Our teacher is all about using up what you have this year rather than keep buying new things. This challenge is a perfect example of that, with her giving lots of options for the supplies needed. If you think you might be interested in participating in the challenge which will run the second week in March, everything you need to know about the challenge is on the site here, along with link to sign up and a special earlybird price if you sign up before February 26th. Come join the fun!

Tuesday, February 06, 2024


I don't know about you, but I find myself filling out surveys and questionnaires and leaving my e-mail here and there in the hopes that I will win whatever free offer I decide I wouldn't mind having. I remain optimistic that surely one day I will win something, but I never do, or so rarely I can't remember the last time that spending time doing this rewarded me with a prize. I've slowed down considerably lately - all these clicks and comments eat up time I should be spending elsewhere, and I very nearly jettisoned a recent survey from the Stella Lighting Company which makes lamps somewhat like the Ott lights I've used for years. For the record, I have a small portable task lamp, a floor lamp, two architect lamps with Ott daylight bulbs and I've also replaced the bulbs in my studio overhead fixture with Ott daylight bulbs.  I'd decided that while I didn't need another task lamp with daylight bulb in my life, I'd keep on Stella's e-mail list just in case. So hovering over the delete button, I paused and decided, oh let's just do it. Five minutes of my life in exchange for the chance of being one of three randomly chosen people to receive one of their lamps. Imagine my surprise when the email came announcing I'd won a lamp, a Stella Two, what color would you like? So suspicious was I that this was some scam that I spent some time over on their website to confirm that this e-mail was real and wasn't asking for any info other than where to send the lamp. It arrived last week and it is a wonder, doing much more than my Ott task light does and worth over $200. Go check it out here for all its features as well as other styles available. I'm thinking it might replace the architect lamp over my ironing board - places where it bends to adjust height and angle no longer tighten for a firm hold.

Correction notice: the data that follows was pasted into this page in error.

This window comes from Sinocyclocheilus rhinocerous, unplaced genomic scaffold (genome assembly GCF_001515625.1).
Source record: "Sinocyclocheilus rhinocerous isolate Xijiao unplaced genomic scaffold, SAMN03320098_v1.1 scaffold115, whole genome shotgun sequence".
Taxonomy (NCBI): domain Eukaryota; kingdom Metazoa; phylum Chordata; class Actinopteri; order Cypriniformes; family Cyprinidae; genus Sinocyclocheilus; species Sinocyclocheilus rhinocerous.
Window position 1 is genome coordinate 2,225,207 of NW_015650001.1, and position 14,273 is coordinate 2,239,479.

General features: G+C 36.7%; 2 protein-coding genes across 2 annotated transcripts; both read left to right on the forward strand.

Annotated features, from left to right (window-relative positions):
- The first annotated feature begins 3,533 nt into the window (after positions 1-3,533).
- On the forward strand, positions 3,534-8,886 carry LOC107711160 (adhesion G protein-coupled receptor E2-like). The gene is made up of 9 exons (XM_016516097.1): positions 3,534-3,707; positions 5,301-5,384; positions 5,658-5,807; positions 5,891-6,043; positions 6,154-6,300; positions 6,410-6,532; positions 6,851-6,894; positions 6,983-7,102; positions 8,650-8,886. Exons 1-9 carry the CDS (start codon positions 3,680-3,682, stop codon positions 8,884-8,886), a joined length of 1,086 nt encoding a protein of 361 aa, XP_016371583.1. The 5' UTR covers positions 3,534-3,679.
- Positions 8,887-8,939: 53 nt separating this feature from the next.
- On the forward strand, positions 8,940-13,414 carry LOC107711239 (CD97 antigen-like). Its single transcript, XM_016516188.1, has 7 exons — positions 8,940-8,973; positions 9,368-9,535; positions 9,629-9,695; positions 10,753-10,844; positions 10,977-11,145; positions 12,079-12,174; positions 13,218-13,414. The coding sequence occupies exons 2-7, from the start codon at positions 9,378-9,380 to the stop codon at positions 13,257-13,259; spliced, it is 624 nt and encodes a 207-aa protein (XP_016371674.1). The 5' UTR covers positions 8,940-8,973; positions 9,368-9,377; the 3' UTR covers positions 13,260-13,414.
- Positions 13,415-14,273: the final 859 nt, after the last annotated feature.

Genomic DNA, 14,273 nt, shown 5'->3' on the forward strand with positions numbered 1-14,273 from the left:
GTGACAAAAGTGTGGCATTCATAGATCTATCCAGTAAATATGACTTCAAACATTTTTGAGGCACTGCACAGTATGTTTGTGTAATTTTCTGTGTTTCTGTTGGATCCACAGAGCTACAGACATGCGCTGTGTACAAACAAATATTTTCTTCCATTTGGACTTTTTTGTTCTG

On the organizing side, I've made little progress in the studio, so hard to face those piles and decide what to do with them. However, I spotted this little basket out in my garage and realized I could use it to corral some of my tools specific to bookbinding rather than having to hunt for them on the work table or in the bin where I have a lot of bookbinding supplies. I already use a tall cup for shears and glue brushes and other taller items. Needles are another thing that I'm always searching for in that bin - besides the straight bookbinding ones, I have some curved ones used on specific bindings. But it's always an irritating sorting through other things to get to them. A long time ago a made some small zippered pouches in several sizes, all given away except the one you see in the photo. I checked to see if the needles would fit and they do. The pouch will go in the bin but at least all the needles will be in one place inside it.
Such a small step but it made me feel so good! What small thing have you accomplished lately that felt big once done?